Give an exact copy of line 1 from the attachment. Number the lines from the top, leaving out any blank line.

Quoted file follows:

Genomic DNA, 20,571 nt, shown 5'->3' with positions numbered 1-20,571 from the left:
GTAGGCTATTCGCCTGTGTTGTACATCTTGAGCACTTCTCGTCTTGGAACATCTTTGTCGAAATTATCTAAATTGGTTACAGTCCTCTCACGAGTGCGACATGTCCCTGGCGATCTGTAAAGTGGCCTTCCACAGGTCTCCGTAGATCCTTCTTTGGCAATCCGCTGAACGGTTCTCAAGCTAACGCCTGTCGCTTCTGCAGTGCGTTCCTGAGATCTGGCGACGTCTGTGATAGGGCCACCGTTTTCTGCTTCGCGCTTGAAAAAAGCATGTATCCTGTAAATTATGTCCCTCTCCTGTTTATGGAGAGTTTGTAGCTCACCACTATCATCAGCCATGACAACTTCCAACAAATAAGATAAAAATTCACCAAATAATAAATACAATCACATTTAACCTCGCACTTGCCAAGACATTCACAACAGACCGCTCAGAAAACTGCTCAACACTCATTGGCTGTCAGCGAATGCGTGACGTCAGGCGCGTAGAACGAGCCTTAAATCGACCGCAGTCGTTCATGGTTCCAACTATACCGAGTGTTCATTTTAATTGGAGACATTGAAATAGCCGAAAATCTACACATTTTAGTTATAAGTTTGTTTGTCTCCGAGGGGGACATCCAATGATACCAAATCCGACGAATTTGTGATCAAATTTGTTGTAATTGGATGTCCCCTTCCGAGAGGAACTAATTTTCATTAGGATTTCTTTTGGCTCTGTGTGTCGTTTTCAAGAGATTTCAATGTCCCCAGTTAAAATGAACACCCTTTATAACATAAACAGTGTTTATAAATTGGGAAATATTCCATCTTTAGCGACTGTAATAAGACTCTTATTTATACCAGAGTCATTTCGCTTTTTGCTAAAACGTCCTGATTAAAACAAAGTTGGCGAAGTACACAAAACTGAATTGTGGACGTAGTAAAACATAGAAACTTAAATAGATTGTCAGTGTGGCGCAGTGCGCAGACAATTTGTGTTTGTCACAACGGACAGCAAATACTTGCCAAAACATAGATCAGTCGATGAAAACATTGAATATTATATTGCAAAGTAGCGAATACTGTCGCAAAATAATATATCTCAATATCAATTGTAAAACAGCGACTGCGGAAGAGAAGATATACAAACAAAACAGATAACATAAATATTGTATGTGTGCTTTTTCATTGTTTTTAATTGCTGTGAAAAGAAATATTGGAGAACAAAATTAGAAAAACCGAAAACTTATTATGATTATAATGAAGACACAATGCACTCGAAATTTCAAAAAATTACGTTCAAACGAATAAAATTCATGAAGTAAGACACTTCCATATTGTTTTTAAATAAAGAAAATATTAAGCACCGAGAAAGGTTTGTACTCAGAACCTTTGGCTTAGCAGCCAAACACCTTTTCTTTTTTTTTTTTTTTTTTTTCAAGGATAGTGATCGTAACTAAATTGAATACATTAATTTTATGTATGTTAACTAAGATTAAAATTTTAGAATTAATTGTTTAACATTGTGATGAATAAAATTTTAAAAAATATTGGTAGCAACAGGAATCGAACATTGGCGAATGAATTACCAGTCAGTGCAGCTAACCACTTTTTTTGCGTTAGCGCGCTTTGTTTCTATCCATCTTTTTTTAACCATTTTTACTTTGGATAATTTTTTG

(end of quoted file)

Genomic DNA, 20,571 nt, shown 5'->3' with positions numbered 1-20,571 from the left: